Listeners’ problems this week were a faulty iPhone – who should replace it?; and Holiday Insurance – does it cover a premature birth?
And here are my notes:
As a general rule, the law places the obligation to replace or repair any faulty item on the retailer. This is in the Sale of Goods and Supply of Services Act, 1980. The 1980 Act applies specifically to consumers, because unlike business customers, we are not in a position to bargain with large companies such as phone companies. However, where it is explicitly provided for in the contract, some of the terms of the 1980 Act can be contracted out of. I haven’t seen our listener’s contract, but I presume that this obligation is explicitly excluded in it.
Less than 28 days – device is faulty (excluding iPhone)
If you find that your phone or broadband device is not working properly you have 28 days to return it to one of our Meteor stores listed here. Exchanges and refunds of faulty phones (excluding iPhones) will be provided within 28 days of the purchase date and where the fault can be verified in store. All returns should be accompanied with a valid receipt, all packaging the phone came in, any associated accessories and the phone manual. Your manufacturer’s warranty will be deemed void should the phone be physically damaged (including moisture damaged). Please read the manufacturer’s manual for details of warranty T’s&C’s.
I contacted Meteor and they said the reason for this exclusion is that it is passed on from Apple themselves. The relevant section of Apple’s own Terms & Conditions is:
If you submit a valid claim under this warranty, Apple will, at its option:
(i) repair the Apple Product using new or previously used parts that are equivalent to new in performance and reliability, or
(ii) replace the Apple Product with a product that is at least functionally equivalent to the Apple Product and is formed from new and/or previously used parts that are equivalent to new in performance and reliability, or
(iii) refund your purchase price in exchange for the return of your Apple Product.
Apple are famous for wanting to keep everything in-house. They’ve been derided in the past as “control freaks” because of this. They don’t want just any old shop selling their products, and they certainly don’t want any old shop trying to repair them. So this system, where they take on the obligations of the retailer, is really just another manifestation of that attitude.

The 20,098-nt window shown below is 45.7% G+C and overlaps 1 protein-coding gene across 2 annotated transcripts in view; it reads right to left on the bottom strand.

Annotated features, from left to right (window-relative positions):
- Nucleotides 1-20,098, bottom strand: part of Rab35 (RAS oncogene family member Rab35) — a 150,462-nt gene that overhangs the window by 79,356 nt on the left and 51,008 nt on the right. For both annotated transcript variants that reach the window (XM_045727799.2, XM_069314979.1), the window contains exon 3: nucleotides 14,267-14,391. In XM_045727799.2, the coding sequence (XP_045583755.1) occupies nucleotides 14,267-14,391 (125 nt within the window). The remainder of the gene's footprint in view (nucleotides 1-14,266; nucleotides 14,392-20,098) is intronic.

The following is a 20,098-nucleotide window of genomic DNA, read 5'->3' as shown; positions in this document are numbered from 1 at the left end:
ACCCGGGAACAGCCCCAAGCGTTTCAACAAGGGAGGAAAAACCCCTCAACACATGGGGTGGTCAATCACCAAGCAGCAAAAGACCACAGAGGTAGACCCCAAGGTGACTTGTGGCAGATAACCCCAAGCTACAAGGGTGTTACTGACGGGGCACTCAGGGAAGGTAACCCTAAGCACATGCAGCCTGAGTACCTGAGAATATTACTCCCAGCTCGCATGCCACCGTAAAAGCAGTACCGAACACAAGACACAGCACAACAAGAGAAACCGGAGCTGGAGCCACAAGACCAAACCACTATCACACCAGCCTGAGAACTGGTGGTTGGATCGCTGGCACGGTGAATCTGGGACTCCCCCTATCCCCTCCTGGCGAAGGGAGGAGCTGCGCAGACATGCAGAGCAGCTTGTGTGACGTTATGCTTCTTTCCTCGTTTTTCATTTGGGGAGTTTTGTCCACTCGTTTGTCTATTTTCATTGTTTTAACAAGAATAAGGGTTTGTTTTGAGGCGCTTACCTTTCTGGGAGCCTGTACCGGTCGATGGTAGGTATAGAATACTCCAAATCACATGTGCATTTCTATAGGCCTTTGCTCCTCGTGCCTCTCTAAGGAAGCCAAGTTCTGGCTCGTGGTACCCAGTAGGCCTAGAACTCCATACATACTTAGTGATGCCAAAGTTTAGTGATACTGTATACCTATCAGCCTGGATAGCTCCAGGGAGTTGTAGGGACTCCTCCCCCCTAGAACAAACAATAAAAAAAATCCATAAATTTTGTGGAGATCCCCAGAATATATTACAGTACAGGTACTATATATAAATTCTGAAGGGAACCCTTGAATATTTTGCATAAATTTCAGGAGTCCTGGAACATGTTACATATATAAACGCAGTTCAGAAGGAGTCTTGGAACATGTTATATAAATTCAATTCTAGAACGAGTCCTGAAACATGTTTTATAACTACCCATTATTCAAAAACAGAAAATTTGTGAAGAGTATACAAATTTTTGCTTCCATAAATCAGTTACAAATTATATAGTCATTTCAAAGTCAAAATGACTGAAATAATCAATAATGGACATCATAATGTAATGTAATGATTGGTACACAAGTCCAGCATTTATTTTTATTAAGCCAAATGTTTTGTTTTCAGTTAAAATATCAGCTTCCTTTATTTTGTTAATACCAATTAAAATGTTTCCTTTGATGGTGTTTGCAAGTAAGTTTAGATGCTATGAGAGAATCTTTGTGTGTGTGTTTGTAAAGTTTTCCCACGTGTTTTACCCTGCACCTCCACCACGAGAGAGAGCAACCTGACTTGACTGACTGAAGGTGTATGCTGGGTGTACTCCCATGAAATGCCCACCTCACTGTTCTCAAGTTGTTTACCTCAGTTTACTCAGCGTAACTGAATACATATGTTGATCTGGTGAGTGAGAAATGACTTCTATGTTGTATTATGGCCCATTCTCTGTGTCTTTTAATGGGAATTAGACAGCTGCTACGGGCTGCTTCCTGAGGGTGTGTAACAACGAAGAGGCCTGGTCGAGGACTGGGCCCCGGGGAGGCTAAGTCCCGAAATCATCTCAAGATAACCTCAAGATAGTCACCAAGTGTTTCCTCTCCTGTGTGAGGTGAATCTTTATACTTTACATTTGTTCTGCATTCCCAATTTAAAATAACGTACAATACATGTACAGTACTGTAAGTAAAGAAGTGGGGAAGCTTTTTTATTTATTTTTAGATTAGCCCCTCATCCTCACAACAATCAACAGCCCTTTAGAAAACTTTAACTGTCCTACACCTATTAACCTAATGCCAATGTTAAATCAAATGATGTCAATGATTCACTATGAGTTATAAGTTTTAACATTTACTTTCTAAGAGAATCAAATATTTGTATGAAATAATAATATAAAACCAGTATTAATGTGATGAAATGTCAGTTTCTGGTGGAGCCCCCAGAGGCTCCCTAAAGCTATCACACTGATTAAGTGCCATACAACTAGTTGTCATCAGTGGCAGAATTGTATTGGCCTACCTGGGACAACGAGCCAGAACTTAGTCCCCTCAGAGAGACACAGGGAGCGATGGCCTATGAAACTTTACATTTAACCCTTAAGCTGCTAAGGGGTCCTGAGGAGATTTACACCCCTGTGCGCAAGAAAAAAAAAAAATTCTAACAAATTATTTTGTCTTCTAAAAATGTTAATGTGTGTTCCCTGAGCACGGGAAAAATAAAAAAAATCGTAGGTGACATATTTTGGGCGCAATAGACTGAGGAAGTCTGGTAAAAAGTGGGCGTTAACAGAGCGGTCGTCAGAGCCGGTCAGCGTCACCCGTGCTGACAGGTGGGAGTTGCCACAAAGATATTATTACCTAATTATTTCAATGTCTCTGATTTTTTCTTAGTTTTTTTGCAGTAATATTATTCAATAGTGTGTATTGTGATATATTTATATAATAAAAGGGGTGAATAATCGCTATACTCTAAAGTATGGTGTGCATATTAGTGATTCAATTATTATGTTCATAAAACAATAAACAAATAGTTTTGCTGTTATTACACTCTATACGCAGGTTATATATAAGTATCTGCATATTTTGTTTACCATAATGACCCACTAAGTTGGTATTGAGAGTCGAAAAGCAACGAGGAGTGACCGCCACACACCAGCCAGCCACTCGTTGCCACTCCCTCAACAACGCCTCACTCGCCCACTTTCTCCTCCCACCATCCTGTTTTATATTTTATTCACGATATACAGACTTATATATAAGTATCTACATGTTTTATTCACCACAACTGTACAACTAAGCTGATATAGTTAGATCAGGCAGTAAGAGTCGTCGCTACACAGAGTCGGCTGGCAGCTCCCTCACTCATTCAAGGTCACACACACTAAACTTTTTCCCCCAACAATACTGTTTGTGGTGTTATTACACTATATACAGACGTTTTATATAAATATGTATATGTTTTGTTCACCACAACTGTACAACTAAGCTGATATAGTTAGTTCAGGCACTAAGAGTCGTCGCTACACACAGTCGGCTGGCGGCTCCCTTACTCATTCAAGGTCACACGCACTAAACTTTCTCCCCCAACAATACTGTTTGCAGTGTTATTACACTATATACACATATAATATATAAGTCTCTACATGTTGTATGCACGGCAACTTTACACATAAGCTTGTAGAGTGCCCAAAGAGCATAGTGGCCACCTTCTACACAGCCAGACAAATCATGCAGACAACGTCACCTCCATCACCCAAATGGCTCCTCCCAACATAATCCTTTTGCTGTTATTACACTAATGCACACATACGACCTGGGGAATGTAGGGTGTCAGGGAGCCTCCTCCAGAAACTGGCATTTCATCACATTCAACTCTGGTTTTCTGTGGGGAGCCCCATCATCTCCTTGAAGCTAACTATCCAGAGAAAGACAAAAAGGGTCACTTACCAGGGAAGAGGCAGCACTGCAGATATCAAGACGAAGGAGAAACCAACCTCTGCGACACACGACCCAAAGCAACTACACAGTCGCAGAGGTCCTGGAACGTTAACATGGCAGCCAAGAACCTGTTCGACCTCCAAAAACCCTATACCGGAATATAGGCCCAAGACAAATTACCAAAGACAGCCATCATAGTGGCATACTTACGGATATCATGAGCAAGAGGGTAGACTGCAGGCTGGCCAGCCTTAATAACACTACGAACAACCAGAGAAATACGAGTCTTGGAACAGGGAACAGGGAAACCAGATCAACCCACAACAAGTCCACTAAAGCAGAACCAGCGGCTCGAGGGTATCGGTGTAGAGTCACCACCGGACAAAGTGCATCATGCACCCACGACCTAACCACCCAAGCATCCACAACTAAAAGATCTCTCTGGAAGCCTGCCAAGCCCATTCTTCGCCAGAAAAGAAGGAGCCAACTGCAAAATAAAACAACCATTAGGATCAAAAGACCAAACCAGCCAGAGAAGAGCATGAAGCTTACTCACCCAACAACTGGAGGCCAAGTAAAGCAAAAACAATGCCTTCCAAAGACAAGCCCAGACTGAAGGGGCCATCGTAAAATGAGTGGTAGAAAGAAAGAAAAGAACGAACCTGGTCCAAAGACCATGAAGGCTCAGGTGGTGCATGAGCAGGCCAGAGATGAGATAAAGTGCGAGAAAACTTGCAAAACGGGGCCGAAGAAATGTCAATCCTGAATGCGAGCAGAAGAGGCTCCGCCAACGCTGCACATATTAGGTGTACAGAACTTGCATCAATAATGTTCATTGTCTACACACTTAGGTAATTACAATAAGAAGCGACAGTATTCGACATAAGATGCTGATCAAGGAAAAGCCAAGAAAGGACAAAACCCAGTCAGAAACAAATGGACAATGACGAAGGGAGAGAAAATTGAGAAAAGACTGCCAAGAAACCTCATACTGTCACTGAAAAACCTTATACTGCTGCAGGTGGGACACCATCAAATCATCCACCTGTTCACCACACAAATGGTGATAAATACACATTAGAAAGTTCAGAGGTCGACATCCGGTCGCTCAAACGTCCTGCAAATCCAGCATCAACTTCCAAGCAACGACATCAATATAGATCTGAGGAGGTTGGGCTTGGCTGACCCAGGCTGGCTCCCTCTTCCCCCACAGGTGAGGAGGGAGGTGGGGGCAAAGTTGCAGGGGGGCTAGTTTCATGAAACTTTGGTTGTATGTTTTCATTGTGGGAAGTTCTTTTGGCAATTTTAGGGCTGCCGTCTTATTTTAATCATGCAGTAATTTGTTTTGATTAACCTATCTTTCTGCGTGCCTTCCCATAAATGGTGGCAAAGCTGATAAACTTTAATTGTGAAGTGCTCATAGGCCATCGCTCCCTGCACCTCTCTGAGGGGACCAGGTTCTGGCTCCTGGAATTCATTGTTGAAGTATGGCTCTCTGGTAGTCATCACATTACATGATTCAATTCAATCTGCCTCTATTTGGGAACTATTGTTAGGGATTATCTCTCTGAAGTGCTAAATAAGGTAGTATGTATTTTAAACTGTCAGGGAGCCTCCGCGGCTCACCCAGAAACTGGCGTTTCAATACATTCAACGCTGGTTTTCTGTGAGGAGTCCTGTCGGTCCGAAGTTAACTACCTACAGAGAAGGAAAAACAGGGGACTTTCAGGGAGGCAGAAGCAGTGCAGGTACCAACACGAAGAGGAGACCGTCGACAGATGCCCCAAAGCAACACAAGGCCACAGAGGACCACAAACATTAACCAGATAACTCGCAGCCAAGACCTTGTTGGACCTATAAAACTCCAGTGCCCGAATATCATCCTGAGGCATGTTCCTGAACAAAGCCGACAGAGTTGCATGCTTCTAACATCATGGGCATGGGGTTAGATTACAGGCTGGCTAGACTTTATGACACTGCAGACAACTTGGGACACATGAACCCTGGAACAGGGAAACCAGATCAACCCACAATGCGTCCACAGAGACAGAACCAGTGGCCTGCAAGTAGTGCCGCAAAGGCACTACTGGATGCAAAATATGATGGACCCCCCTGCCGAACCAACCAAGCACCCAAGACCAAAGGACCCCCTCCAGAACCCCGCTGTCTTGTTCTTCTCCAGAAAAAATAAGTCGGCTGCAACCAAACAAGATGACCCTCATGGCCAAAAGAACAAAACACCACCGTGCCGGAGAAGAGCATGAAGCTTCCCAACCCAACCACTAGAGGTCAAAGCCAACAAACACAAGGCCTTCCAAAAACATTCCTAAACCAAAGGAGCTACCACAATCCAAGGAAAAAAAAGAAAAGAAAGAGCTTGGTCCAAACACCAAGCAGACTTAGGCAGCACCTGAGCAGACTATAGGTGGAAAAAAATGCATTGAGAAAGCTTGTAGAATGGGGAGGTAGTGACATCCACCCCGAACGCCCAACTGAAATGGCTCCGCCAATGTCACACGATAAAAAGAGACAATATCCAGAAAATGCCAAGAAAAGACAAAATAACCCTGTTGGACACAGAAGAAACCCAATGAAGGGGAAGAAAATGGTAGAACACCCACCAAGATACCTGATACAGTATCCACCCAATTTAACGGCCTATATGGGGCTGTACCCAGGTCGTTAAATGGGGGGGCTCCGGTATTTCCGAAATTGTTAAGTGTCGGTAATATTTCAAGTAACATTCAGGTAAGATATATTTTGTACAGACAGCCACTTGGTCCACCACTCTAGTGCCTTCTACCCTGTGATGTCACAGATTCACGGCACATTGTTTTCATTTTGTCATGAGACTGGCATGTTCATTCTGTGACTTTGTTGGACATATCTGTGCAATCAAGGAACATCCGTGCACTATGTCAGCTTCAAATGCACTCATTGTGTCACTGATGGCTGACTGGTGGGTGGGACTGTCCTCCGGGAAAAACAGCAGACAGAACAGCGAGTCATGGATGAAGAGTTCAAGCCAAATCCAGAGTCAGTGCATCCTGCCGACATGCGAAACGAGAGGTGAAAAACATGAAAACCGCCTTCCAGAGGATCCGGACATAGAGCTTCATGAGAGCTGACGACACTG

However, EU law can;t be contracted out of in this way, so the “cooling off period”, discussed by us before, still applies. You can bring your phone back to the store for any reason or for no reason, and get a full refund. You don’t have to send it to Apple:
Less than 14 days:
If for any reasons you are not happy with your new phone or broadband device, under the Consumer Information, Cancellation and Other Rights Regulations 2013 you have the right to cancel your contract by providing us with a clear written statement (letter by post or e-mail) to this effect, within fourteen days of the date you acquire possession of the phone or broadband device . You may use the notice published on the “Cooling off” section of our web site for this purpose. If you cancel your contract we will reimburse you all payments including costs of delivery, without undue delay and in no case less than 14 days from the date we are informed of your decision to cancel this contract. We will carry out the reimbursement using the same means of payment as you used for the initial transaction, unless you have expressly agreed otherwise; in any event, you will not incur any fees as a result of such reimbursement.”
For non iPhone customers, any faulty phone is the retailer’s responsibility.
I was contacted by one of the two insurers our listener had contacted (I mistakenly named Multitrip in the slot. In fact, it was Insure and Go, who were extremely helpful ) and they told me that they do not require customers to notify them of pregnancy until very close to the delivery date. Our listener is comfortably within that period. They also told me that while they don’t cover ordinary pregnancy health expenses, such as non-emergency doctors visits, they do cover premature births. So, in the event that our listener has her baby prematurely, not only will she be covered for the delivery, but care for the baby will also be covered. This is obviously very important to know, because premature babies usually do require significant treatment or at least hospital support. They told me that this cover has on occasion included arranging for a prematurely born child to be repatriated afterwards.
Most insurers will treat a premature birth as a medical emergency, so the cover will usually be the same, but there are conditions which can vary between providers. For example, I saw one that required that you get confirmation from a doctor that you are fit to travel no more than five days prior to the start of the trip. Others require only that you not travel against a doctor’s advice. In general, the cheaper the policy, the more strings attached, so be sure to get clarity on what you’re covered for before signing up.